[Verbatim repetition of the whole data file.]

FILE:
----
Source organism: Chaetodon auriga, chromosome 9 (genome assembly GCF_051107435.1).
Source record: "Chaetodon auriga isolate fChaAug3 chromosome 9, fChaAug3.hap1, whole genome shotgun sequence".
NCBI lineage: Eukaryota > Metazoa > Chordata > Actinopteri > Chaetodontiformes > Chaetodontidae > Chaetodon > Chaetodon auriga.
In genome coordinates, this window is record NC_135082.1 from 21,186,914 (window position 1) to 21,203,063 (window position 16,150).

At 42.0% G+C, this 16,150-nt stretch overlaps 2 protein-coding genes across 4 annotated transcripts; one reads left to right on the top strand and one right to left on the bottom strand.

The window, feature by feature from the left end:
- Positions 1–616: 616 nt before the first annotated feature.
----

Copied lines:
Source organism: Chaetodon auriga, chromosome 9 (genome assembly GCF_051107435.1).
Source record: "Chaetodon auriga isolate fChaAug3 chromosome 9, fChaAug3.hap1, whole genome shotgun sequence".
NCBI lineage: Eukaryota > Metazoa > Chordata > Actinopteri > Chaetodontiformes > Chaetodontidae > Chaetodon > Chaetodon auriga.
In genome coordinates, this window is record NC_135082.1 from 21,186,914 (window position 1) to 21,203,063 (window position 16,150).

At 42.0% G+C, this 16,150-nt stretch overlaps 2 protein-coding genes across 4 annotated transcripts; one reads left to right on the top strand and one right to left on the bottom strand.

The window, feature by feature from the left end:
- Positions 1–616: 616 nt before the first annotated feature.